Government plans to introduce harsher penalties to tackle tobacco duty evasion have been welcomed by the Association of Convenience Stores (ACS).
The plans were revealed in the government’s response to a consultation, launched at the end of last year, which sought views on proposals for new sanctions linked to the UK’s tobacco track and trace system, and extending HMRC’s traceability enforcement powers to trading standards officers.
Legislation will now be introduced in the Finance Bill 2021/22 for a new track and trace related penalty for using non-compliant products. The government has said it believes a six-month period for removal of EOID codes (economic operator ID codes which are required for any business to operate in the tobacco supply chain) is appropriate for severe non-compliance and will continue to review circumstances where it would be proportionate to seek a longer period of removal.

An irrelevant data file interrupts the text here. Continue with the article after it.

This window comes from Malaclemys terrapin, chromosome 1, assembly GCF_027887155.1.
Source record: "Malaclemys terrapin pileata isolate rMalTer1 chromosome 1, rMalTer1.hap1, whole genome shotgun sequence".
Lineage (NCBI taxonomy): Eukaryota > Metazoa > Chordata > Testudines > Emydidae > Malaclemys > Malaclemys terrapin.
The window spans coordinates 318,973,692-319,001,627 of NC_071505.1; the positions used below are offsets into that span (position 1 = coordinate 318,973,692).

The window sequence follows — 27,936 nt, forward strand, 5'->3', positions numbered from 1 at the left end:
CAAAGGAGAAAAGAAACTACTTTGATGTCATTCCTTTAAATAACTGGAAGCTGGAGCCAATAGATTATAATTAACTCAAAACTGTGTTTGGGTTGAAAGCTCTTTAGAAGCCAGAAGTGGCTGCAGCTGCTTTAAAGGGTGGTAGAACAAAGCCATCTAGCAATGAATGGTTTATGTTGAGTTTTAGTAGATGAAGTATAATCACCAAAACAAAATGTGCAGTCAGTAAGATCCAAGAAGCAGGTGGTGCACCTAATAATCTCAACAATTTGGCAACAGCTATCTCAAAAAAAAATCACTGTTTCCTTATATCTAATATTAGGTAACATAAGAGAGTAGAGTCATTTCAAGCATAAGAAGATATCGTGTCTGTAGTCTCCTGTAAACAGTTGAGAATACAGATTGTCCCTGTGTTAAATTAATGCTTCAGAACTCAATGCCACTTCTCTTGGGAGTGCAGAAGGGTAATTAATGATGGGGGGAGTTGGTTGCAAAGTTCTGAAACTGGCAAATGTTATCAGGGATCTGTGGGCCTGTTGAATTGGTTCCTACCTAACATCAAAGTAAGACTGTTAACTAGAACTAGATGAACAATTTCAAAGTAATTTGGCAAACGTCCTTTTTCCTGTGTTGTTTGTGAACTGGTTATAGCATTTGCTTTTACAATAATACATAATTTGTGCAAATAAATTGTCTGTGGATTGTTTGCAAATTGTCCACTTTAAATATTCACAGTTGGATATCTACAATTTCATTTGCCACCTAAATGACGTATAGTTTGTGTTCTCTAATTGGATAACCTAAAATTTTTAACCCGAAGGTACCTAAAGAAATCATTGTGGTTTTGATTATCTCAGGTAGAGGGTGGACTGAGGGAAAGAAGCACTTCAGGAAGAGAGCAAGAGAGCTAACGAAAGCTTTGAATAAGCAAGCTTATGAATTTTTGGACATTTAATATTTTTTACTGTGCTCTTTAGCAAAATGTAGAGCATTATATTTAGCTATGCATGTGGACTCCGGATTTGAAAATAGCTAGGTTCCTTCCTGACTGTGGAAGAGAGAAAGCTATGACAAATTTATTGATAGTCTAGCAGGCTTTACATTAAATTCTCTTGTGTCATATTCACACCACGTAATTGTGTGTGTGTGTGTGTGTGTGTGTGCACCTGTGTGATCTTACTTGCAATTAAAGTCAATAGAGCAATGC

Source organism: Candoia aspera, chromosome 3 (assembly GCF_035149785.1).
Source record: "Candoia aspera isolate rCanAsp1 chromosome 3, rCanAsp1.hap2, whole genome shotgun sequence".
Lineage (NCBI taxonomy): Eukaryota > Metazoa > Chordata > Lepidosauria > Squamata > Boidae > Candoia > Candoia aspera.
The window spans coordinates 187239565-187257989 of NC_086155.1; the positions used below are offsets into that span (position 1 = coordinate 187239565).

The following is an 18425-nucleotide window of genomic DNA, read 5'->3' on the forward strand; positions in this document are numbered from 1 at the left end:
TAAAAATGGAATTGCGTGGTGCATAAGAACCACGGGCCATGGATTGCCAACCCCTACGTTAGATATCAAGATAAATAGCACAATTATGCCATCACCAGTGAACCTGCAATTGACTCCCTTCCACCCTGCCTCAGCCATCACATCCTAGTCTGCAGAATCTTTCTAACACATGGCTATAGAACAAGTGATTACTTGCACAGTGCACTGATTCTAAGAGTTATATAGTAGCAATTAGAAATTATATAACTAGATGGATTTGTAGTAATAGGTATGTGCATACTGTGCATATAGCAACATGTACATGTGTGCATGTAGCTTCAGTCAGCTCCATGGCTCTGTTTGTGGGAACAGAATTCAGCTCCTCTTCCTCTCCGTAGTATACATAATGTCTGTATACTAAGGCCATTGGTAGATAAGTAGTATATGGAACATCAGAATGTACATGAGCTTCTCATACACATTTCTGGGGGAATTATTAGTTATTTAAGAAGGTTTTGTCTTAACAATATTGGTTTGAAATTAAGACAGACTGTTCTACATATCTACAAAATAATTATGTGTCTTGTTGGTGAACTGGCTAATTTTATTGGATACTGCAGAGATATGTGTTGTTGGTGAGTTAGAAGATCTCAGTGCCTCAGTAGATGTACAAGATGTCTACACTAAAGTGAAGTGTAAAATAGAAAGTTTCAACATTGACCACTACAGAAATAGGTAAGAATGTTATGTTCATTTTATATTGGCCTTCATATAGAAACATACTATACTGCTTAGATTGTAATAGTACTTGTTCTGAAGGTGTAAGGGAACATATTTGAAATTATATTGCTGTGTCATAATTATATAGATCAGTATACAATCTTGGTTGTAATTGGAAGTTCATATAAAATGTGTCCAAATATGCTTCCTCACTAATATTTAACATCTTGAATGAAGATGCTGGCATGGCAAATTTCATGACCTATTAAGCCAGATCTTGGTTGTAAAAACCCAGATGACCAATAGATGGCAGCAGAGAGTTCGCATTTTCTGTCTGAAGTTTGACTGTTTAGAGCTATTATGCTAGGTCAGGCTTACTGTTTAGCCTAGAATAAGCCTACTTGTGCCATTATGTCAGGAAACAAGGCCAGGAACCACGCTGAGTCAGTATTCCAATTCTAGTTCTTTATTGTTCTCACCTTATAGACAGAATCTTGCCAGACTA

ACS chief executive James Lowman said: “The illicit market is extremely detrimental to legitimate retailers and we welcome the introduction of tougher sanctions to help eliminate illicit sellers from the market.
“We encourage Trading Standards officers and HMRC to broaden their outlook on sources of illicit and non-duty paid tobacco products to address and enforce against those trading illicit tobacco in communities, such as criminals selling on streets and from private dwellings.”